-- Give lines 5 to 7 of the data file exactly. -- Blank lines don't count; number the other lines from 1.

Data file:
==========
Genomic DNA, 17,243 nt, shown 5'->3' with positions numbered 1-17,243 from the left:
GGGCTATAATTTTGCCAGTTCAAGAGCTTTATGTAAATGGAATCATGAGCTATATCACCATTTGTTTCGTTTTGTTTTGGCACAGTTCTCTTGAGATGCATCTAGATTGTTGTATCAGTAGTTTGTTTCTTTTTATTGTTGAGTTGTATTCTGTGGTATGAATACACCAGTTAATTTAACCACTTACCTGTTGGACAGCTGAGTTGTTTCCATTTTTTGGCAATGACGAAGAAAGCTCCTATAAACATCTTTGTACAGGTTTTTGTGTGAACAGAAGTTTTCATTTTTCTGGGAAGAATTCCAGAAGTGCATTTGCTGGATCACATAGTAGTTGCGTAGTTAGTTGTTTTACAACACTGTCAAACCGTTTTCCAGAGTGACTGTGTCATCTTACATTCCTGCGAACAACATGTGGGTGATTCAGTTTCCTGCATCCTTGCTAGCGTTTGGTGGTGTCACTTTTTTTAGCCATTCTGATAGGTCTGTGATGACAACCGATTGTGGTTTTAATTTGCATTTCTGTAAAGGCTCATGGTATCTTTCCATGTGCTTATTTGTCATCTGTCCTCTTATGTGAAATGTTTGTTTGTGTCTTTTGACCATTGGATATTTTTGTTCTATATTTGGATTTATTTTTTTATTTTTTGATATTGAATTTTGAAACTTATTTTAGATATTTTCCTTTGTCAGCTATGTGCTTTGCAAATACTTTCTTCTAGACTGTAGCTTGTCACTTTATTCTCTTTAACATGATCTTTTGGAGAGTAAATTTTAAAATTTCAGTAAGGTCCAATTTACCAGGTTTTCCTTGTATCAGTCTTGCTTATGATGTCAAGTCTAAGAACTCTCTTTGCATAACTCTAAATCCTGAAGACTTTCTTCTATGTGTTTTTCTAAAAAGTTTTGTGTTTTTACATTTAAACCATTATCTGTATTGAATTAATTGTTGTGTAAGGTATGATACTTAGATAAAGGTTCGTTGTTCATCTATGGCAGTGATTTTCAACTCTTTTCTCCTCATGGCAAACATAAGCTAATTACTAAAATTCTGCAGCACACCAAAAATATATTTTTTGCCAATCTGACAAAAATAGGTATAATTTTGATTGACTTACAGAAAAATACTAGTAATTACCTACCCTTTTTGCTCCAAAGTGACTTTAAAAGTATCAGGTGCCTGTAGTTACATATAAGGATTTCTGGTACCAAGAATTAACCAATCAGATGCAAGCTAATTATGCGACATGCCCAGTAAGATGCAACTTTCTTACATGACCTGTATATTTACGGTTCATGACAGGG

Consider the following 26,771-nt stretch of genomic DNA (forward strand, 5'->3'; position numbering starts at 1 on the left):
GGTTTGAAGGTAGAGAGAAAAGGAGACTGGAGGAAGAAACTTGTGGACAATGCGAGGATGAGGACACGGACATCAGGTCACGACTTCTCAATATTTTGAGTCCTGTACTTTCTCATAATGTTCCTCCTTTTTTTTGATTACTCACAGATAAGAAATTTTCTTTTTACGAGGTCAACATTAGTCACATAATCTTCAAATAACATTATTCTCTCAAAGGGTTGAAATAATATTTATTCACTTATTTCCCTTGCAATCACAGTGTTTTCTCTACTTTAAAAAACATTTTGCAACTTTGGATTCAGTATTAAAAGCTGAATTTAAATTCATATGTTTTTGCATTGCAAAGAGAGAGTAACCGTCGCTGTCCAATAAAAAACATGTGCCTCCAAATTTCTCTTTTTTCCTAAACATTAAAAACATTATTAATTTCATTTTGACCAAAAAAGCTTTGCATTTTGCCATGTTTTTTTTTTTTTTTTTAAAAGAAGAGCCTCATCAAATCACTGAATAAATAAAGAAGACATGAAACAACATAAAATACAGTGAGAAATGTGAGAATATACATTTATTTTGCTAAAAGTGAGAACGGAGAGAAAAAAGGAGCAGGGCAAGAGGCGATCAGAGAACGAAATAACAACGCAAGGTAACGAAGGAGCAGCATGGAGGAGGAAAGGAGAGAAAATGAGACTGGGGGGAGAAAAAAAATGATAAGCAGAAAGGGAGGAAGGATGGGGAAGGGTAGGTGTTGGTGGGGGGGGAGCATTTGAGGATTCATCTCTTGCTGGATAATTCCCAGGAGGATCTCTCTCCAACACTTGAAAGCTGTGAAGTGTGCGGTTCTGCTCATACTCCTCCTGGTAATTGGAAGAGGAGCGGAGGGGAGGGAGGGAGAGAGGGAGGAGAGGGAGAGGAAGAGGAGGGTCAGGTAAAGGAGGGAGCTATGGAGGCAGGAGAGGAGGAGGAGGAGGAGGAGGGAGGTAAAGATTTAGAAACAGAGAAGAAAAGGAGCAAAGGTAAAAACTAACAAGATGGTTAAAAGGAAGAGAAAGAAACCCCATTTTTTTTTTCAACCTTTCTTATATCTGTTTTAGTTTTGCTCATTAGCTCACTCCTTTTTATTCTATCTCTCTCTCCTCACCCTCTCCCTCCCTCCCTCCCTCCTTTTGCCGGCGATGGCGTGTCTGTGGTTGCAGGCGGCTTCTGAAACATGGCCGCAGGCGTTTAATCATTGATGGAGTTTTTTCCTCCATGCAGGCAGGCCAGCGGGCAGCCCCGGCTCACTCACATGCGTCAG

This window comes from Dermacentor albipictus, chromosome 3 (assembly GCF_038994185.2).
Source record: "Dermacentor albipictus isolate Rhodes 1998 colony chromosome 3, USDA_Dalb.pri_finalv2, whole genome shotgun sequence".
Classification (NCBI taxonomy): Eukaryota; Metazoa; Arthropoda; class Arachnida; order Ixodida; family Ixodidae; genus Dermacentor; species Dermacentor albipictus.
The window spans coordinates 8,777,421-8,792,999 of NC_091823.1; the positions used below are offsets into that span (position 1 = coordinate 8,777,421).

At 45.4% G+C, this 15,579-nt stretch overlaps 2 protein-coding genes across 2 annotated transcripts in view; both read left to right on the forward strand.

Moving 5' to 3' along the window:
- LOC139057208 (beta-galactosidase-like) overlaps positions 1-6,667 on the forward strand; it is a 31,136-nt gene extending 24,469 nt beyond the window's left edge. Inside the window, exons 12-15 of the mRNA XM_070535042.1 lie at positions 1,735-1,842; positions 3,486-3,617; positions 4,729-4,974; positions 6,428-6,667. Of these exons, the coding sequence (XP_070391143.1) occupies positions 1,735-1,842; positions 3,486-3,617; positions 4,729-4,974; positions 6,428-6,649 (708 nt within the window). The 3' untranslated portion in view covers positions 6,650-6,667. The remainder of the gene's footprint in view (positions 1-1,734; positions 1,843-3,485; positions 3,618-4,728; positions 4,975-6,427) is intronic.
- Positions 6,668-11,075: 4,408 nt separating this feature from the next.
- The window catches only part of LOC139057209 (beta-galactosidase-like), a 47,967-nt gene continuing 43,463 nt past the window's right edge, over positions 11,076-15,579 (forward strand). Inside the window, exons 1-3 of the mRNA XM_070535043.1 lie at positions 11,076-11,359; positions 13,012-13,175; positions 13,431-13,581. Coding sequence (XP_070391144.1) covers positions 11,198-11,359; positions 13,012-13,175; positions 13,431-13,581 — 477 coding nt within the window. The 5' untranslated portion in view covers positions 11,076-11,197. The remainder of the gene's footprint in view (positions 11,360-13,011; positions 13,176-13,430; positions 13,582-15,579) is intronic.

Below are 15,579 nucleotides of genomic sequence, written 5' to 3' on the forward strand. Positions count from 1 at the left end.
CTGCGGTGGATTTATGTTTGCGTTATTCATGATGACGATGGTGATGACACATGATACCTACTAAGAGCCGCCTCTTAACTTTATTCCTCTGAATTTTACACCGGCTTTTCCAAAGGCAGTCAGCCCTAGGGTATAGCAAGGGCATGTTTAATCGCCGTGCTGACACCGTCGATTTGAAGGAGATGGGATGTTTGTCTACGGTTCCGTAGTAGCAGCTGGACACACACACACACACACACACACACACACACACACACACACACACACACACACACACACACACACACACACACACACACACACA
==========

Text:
This window comes from Dermacentor albipictus, chromosome 3 (assembly GCF_038994185.2).
Source record: "Dermacentor albipictus isolate Rhodes 1998 colony chromosome 3, USDA_Dalb.pri_finalv2, whole genome shotgun sequence".
Classification (NCBI taxonomy): Eukaryota; Metazoa; Arthropoda; class Arachnida; order Ixodida; family Ixodidae; genus Dermacentor; species Dermacentor albipictus.